5 Questions: Eckburg on Avian Flu pandemic

Paul Eckburg

While it has been known for some time that birds can be infected by a wide range of influenza viruses, it was only a bird problem until a person died from avian flu in Hong Kong in 1997. A particularly virulent strain has killed more than 40 people in Southeast Asia in the last year. To better understand the magnitude of the current situation, Medical Center Report writer Mitzi Baker turned to an expert on respiratory tract infections: Paul Eckburg, MD, a clinical instructor in infectious diseases and a postdoctoral researcher at the Veterans Affairs Palo Alto Health Care System.

1. What is avian flu and how do humans get it?

Eckburg: Avian influenza has received a lot of attention recently, because it has been causing a massive outbreak among poultry in Asia since the winter season of 2003-04. It is the largest such outbreak ever described, responsible for over 100 million chicken deaths with devastating effects on the poultry industry. Avian influenza viruses usually do not infect humans, because their surface attachments* (hemagglutinin, usually subtypes H5, H7 and H9) don't bind well to the human respiratory tract. However, since 1997 there have been rare cases of human infection by avian influenza, most of which have occurred in Asia where the animal reservoirs of influenza (chickens, ducks, pigs) are in close contact with humans. The current Asian outbreak involves virus subtype H5N1, and scientists are trying to determine how this avian strain infects humans and causes disease.

2.Why should we be worried about avian flu?

Eckburg: The current Asian H5N1 avian flu outbreak is particularly worrisome, because the human cases have been very severe and have occurred in previously healthy young people. Of the 55 reported cases to date, more than 75 percent have died. This is a much higher fatality rate than what is usually associated with the flu in the United States each year. Given that this avian H5N1 virus can infect humans, that it causes such a high mortality and that most people are not immune to it (this strain is not part of the human flu vaccine), there is concern that a "pandemic" could occur—with rapid spread and millions of deaths worldwide. Fortunately, this H5N1 strain has not yet demonstrated rapid and efficient person-to-person spread.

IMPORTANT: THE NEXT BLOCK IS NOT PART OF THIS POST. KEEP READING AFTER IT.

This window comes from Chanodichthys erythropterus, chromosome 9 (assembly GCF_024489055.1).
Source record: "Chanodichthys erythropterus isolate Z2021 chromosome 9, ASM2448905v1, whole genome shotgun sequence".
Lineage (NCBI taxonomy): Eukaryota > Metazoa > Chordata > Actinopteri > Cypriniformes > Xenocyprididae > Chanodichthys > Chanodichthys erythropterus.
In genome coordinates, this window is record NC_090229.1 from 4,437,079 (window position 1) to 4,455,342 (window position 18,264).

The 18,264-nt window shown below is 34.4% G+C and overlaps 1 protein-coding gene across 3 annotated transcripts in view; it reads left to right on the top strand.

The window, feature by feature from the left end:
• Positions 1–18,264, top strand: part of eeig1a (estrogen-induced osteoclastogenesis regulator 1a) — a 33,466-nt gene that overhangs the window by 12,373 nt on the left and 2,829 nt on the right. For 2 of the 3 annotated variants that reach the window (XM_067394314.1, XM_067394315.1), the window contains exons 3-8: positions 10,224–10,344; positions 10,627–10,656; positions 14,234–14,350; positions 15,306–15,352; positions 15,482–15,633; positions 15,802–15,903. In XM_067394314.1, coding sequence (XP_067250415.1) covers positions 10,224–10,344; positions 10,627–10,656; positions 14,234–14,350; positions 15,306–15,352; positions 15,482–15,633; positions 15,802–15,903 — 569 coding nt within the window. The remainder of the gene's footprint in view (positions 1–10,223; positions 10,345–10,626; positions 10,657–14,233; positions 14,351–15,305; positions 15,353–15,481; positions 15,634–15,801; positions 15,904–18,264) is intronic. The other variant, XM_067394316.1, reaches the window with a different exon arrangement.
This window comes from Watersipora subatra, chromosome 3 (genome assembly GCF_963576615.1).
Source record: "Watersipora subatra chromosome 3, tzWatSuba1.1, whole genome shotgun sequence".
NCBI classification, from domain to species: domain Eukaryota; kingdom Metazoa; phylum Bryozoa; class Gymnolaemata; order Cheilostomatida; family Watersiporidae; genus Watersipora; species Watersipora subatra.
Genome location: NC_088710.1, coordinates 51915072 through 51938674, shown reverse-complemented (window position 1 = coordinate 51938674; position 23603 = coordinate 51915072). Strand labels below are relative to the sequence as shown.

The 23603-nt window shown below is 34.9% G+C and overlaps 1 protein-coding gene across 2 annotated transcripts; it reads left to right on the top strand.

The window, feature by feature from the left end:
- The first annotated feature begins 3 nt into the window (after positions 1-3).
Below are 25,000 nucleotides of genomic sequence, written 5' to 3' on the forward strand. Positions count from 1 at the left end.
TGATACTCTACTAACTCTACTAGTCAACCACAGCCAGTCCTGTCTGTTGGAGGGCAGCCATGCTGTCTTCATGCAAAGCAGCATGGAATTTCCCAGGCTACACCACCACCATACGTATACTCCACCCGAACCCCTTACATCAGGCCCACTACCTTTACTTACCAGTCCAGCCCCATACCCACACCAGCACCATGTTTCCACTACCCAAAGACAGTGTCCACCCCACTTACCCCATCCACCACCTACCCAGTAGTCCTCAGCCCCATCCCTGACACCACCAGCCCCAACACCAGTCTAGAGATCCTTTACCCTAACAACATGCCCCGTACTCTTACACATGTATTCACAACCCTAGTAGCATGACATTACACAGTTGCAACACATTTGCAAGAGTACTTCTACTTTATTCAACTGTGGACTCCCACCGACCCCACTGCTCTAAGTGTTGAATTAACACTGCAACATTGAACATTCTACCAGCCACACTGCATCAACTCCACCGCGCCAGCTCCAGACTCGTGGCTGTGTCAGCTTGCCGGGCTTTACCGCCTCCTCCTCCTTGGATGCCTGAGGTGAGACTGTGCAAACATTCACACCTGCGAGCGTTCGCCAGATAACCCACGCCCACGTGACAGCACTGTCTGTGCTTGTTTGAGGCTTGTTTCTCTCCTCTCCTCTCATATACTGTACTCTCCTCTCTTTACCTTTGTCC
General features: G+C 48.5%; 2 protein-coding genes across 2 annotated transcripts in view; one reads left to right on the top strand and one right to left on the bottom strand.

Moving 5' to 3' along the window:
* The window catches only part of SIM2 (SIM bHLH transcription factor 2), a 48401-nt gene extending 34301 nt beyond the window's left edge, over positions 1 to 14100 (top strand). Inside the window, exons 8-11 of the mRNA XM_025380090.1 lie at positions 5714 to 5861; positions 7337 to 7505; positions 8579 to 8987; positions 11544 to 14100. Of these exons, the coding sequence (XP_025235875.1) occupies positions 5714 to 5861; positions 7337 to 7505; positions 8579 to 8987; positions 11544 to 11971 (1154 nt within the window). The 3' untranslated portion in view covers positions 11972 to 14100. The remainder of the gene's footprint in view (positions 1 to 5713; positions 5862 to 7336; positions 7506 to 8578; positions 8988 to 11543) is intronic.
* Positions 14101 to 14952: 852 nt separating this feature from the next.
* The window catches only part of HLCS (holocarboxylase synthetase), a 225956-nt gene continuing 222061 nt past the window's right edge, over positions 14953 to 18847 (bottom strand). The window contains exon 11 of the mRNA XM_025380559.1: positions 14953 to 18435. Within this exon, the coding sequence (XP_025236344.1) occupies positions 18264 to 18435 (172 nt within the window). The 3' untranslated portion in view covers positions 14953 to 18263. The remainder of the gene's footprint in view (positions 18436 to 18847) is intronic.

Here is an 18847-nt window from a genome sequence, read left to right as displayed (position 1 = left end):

3.What are the symptoms?

Eckburg: Of the few human cases reported from Asia, the symptoms are severe and include fever, cough, body aches and diarrhea. These features are nonspecific and, aside from the severity, do not significantly differ from those of typical human flu.

4.Are there any treatments or vaccinations available for avian flu?

Eckburg: There is no widely available vaccine that protects humans against this H5N1 avian virus, but this is an active area of research. However, it is important to continue using the current human vaccine, because preventing infection from the typical human viruses (for example, H3N2) will prevent the mixing or reassortment of avian and human viruses into a dangerous strain that could spread from person to person. Some of our current flu medications will treat avian flu, in particular the neuraminidase inhibitors oseltamivir and zanamivir. But avian flu is resistant to older medications such as amantidine.

5.What can we do to prevent a flu pandemic? What is being done on chicken farms in Asia to prevent the spread of avian flu?

Eckburg: It's not a matter of "if" a pandemic will occur, but "when." Therefore, a preparedness plan is crucial, involving global and local emergency response plans, rapid vaccine development and stockpiling of flu medications (see www.cdc.gov for more detail). Extreme measures have been necessary in Asia to curtail the spread of avian flu, including rapid destruction of the entire poultry populations, disinfection of farms and removal of waterfowl from open markets. In terms of precautions for the general public, I think simple hand hygiene—for example, alcohol-based hand gels—remains critical, in addition to quickly contacting your doctor if you develop severe flu-like symptoms.

* Hemagglutinin and neuraminidase (H and N) are two proteins found on the surface of influenza type A viruses. These two proteins are important in helping the influenza virus infect humans and cause disease. They are also used for subtyping influenza A virus, as can be seen in the acronyms identifying different strains: For example, avian H5N1 and human H3N2 are subtypes of influenza A virus. Humans can also be infected by influenza types B and C. Influenza type B and two subtypes of influenza A are included in the annual flu vaccine.